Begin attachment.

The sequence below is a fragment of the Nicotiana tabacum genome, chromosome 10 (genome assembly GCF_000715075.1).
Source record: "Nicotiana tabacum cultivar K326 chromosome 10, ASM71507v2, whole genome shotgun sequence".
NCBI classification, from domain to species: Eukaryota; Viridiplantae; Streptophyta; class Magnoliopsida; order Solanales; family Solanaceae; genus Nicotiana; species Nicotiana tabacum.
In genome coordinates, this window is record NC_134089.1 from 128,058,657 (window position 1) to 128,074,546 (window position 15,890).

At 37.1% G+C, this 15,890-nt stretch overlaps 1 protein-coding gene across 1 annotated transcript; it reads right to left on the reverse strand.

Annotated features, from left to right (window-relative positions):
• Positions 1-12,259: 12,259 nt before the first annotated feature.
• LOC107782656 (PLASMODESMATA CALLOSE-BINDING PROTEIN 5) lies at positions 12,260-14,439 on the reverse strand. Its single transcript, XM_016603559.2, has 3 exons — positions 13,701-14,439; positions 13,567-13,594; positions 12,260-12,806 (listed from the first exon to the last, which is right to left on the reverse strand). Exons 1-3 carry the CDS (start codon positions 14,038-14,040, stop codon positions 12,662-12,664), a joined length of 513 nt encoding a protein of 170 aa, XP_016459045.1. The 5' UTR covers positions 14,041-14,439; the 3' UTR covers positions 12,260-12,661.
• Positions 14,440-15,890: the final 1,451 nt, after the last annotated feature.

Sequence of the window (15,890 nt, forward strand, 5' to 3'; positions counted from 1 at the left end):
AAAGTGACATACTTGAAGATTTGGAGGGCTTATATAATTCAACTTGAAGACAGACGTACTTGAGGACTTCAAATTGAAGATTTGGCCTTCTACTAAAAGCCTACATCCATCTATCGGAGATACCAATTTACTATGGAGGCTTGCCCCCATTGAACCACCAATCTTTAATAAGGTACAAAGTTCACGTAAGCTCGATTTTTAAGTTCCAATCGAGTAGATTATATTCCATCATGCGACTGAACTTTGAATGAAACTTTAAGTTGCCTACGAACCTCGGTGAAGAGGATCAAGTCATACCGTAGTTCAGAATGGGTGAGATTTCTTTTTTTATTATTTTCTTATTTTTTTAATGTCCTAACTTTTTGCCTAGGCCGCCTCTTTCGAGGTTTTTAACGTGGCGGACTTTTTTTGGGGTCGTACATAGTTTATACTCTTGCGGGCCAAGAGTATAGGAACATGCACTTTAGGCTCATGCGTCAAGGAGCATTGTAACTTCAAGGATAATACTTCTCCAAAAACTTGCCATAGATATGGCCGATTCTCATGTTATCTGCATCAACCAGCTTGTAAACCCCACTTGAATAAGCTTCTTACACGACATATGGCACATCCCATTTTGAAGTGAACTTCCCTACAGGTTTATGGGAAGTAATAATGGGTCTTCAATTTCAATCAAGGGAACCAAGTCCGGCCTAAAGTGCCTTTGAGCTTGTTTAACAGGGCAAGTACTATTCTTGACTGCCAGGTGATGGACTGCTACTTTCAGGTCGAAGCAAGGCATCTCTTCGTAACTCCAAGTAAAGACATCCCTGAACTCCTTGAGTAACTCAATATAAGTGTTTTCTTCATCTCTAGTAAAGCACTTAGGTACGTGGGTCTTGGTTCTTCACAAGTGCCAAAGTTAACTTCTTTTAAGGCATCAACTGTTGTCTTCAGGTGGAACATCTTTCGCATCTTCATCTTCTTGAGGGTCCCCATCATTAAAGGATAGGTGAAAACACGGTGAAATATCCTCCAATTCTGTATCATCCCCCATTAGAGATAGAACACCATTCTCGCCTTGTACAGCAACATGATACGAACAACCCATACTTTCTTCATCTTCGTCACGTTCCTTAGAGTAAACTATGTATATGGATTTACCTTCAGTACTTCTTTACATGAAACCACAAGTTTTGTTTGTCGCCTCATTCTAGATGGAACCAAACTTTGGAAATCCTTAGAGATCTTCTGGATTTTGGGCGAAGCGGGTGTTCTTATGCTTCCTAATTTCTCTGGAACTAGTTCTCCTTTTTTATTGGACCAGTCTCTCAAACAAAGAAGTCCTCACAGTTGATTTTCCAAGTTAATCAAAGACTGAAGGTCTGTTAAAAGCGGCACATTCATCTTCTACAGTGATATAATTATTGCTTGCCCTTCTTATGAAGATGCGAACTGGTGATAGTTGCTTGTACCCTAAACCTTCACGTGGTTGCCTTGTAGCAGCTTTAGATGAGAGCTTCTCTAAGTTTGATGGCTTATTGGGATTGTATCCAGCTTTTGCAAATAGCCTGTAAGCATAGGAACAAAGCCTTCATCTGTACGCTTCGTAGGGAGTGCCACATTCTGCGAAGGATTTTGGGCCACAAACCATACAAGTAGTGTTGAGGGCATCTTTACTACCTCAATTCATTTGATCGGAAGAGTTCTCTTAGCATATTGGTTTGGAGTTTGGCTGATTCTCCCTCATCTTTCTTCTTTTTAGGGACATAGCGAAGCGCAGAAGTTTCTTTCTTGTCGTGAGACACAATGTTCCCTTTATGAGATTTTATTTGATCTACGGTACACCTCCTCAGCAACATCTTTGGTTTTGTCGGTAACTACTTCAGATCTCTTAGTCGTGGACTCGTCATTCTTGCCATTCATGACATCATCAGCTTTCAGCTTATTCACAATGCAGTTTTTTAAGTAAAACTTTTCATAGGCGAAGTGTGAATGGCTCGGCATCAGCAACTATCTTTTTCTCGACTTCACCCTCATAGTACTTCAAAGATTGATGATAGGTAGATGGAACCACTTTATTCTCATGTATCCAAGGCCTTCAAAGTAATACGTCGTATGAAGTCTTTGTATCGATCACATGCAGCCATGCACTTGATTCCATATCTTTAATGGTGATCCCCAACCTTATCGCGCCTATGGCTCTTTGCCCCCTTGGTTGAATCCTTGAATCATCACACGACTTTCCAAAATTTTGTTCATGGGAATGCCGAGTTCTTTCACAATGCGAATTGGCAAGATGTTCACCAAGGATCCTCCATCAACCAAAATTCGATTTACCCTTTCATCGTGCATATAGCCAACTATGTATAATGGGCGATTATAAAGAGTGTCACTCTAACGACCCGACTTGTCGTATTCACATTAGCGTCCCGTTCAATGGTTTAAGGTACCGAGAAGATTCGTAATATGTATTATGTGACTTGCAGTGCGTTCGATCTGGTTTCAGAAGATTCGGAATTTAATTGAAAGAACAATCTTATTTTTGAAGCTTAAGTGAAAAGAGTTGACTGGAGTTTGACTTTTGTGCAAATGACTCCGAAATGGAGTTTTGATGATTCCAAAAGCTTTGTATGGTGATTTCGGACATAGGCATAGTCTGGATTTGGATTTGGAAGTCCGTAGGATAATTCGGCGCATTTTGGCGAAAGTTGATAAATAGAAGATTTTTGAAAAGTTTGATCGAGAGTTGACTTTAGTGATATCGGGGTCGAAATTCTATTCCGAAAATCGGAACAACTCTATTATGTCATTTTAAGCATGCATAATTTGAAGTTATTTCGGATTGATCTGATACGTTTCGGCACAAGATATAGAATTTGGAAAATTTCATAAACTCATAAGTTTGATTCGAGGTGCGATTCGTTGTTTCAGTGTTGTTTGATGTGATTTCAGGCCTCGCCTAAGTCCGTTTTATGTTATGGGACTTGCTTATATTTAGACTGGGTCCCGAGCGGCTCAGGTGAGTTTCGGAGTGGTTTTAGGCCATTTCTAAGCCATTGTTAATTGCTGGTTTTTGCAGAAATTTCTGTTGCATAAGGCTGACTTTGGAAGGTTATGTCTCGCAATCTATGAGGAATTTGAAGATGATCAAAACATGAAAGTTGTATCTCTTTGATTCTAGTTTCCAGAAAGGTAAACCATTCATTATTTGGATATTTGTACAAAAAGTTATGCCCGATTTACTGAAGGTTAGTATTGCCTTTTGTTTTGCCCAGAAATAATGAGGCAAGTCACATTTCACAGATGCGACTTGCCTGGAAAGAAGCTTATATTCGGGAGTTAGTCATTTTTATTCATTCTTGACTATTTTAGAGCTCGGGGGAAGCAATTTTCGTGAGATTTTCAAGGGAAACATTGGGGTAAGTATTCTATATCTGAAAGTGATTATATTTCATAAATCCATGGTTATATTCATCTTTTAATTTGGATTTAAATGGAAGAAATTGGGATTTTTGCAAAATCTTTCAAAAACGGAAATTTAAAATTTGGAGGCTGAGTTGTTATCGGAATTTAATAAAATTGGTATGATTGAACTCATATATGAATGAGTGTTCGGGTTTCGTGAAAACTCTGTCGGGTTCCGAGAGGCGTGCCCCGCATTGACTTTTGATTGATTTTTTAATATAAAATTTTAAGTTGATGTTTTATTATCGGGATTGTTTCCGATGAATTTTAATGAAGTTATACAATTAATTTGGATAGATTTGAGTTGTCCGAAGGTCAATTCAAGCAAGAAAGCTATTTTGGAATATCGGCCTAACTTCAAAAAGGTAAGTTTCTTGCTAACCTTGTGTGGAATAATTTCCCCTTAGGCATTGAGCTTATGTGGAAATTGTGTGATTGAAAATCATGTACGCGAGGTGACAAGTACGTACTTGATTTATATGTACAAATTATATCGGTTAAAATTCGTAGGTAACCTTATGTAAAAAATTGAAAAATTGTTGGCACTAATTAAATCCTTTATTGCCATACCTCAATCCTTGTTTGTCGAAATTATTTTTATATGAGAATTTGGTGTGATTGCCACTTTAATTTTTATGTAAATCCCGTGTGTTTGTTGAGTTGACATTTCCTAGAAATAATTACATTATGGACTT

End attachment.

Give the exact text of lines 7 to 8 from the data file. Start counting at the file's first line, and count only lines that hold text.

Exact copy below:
• Positions 1-12,259: 12,259 nt before the first annotated feature.
• LOC107782656 (PLASMODESMATA CALLOSE-BINDING PROTEIN 5) lies at positions 12,260-14,439 on the reverse strand. Its single transcript, XM_016603559.2, has 3 exons — positions 13,701-14,439; positions 13,567-13,594; positions 12,260-12,806 (listed from the first exon to the last, which is right to left on the reverse strand). Exons 1-3 carry the CDS (start codon positions 14,038-14,040, stop codon positions 12,662-12,664), a joined length of 513 nt encoding a protein of 170 aa, XP_016459045.1. The 5' UTR covers positions 14,041-14,439; the 3' UTR covers positions 12,260-12,661.